Monday, July 23, 2012

Good climate news, bad climate news

On the good news front, an excellent post from David Roberts on the amount of emissions the US has cut in recent years.  Go read.  Joe Romm has argued that we may have reached peak emissions in the US in 2007, this provides additional support.  New to me was that wind power is following the same downward price trend as solar, and may reach price parity with gas in this decade.

So enough with the good news.  Bad news is with global emissions generally, and China particularly:

Global emissions of carbon dioxide (CO2) -- the main cause of global warming -- increased by 3% last year, reaching an all-time high of 34 billion tonnes in 2011. In China, the world's most populous country, average emissions of CO2 increased by 9% to 7.2 tonnes per capita. China is now within the range of 6 to 19 tonnes per capita emissions of the major industrialised countries. In the European Union, CO2 emissions dropped by 3% to 7.5 tonnes per capita. The United States remains one of the largest emitters of CO2, with 17.3 tones per capita, despite a decline due to the recession in 2008-2009, high oil prices and an increased share of natural gas.
I still wouldn't assign China the same level of blame as Europe - it's the total emissions per capita that matter, not the annual emissions.  China has also promised not to hit the US level of per capita emissions.  While China and India don't deserve the same level of blame as the developed democracies, they are on a very dangerous course for the entire world.

18 comments:

Aaron said...

Emissions per capita is a polite fiction left over from the days when we thought the Arctic Sea Ice would last until 2070. The sea ice will not last that long, so it is time to state the rude truth.

What counts is the global total emissions over a period of ~ 500 years. We get that wrong and our big cities drown.

Not just US cities, not just European cities, but also Asian and SE Asian cities. Those cites include our command and control centers, economic and finance centers, and goods production centers that serve the globe.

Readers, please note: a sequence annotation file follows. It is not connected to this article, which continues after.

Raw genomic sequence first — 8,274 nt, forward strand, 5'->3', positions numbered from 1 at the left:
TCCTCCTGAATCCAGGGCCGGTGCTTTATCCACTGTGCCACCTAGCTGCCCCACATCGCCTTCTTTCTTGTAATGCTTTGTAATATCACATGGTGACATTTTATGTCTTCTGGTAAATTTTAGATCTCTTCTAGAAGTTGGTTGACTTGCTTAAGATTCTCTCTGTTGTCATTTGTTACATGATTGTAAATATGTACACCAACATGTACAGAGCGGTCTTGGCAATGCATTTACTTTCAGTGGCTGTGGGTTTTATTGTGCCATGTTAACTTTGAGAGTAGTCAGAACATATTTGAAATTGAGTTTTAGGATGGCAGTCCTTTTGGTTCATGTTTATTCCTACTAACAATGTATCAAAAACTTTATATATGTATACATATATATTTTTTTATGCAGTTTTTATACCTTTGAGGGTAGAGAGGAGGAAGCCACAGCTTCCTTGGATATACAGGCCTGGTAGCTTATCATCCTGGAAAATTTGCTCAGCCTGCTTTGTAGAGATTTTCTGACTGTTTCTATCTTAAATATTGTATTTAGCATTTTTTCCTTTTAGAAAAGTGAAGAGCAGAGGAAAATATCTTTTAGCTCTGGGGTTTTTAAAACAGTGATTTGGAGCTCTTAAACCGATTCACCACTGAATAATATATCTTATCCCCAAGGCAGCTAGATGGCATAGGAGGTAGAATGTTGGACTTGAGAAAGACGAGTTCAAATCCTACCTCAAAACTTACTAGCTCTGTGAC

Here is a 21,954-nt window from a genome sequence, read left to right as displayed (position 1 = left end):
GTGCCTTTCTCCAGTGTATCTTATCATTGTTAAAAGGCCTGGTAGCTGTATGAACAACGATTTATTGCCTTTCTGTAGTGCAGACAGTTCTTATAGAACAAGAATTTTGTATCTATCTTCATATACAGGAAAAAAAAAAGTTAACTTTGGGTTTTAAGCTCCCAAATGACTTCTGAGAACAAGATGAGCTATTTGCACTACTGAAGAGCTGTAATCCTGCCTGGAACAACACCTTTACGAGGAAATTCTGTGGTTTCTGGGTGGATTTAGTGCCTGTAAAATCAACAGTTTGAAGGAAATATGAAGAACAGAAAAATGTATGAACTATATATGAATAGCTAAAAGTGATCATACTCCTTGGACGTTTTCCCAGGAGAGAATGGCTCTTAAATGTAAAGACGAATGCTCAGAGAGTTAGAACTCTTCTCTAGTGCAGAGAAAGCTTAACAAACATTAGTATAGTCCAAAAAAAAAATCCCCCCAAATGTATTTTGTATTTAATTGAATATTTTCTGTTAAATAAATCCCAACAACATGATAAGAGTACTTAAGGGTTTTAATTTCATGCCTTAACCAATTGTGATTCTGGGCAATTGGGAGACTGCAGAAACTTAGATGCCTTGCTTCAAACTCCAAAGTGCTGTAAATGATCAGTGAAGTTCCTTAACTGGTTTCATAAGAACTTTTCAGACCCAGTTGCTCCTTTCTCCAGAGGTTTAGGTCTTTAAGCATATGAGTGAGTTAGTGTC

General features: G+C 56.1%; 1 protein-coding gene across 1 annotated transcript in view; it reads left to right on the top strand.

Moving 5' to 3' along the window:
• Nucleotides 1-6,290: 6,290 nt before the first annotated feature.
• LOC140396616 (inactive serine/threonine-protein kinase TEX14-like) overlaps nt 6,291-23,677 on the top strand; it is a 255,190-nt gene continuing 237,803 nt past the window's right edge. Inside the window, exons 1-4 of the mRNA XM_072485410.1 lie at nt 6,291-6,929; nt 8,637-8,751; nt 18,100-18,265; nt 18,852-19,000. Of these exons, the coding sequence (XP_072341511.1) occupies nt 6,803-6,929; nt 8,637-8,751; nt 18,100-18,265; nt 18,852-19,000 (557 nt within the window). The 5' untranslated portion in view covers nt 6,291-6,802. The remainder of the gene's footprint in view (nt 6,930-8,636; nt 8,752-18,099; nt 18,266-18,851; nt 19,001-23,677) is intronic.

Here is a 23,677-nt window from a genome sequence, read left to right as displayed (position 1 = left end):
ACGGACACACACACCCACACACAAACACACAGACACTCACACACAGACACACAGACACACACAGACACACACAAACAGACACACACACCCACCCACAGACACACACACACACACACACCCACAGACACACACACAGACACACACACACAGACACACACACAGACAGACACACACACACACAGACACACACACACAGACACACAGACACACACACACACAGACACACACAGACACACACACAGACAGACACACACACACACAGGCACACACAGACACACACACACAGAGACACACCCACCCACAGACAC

At this time, it does not matter who woke the dragon, or who poked it and made it mad, if we do not all instantly close ranks and fight with all our might, the dragon will eat us all.

Anonymous said...

You can't blame China for emitting more when they're busy trying to make your iPhone.

But part of the reason for the declining numbers in the US ( in Europe, Japan, Russia, and soon China too )
is economic decline ( satisfied? ) and part of that is aging societies.

In fact, the world will never have known such an older populated earth.

So, in addition to increasing longevity through warmth, and increasing crops through CO2,
carbon dioxide will also help soothe the joints of and increasingly arthritic population.

Get out and enjoy the warmth!

WhiperSnapper

DaveE said...

I agree with Aaron but having said that, I think we must abandon fossil fuels now. If it took 50 million years to create our fossil fuels (probably much longer) and if we burn them all in 500 years (probably less) that means we are burning 100000 years worth of the Earth's production every year. Even without global warming, this would be profligacy on an unprecedented scale--when coupled with the unimaginable damage it is doing it becomes clear that we must stop now. We only depended on fossil fuels for the last few hundred years. They may have fueld the industrial revolution but we now have the means to move beyond them--we must do it.

Russell said...

Since Manchuria sits atop the Mother Of All Coal Measures , China's promise to stay below our per capita peak really doesn'y signify.

Brian said...

Fixing climate problems will require all our political might, but not so much economically. Several percent of GDP.

Re China's promises, I suppose someone can look at the growth curve for emissions per capita and do a little calculus. That might be interesting.

Paul S said...

According to the World Bank, China produced 7GtCO2 of emissions in 2008 compared to 3.7GtCO2 in 2002. That implies a growth rate of 11% per year.

US emissions at 2008 are 5.5GtCO2, having been steady at that level since 2002.

Assuming US emissions stay steady, assuming China's population is ~4x US population, and assuming China's emissions growth stays at the same rate, China will be producing higher per capita emissions by 2019/2020.

The question is whether or not China's emissions growth can be slowed. There are signs that this is happening.

Anonymous said...

"Emissions DOWnturn"
-- by Horatio Algeranon

Oil Embargoes
And Great Recessions
Help us all
To cut emissions.

We need a free-fall
In the DOW--
An endless DOWnturn --
And need it now!

Sou said...

It's not about 'assigning blame' for past emissions (no point in playing the blame game), it's about controlling future emissions.

If China equates to Europe in terms of per capita emissions it has to start reducing them.

On those figures, the USA has to work doubly hard to get per capita emissions down quickly. Australia also still has a very long way to show any global responsibility in this regard.

Thomas said...

Not only does China make our iPhones, they are also busy building up their infrastructure, and that takes a lot of energy and raw materials. That's something more mature industrialized countries have already done so it's no wonder if rapidly industrializing countries have higher emissions.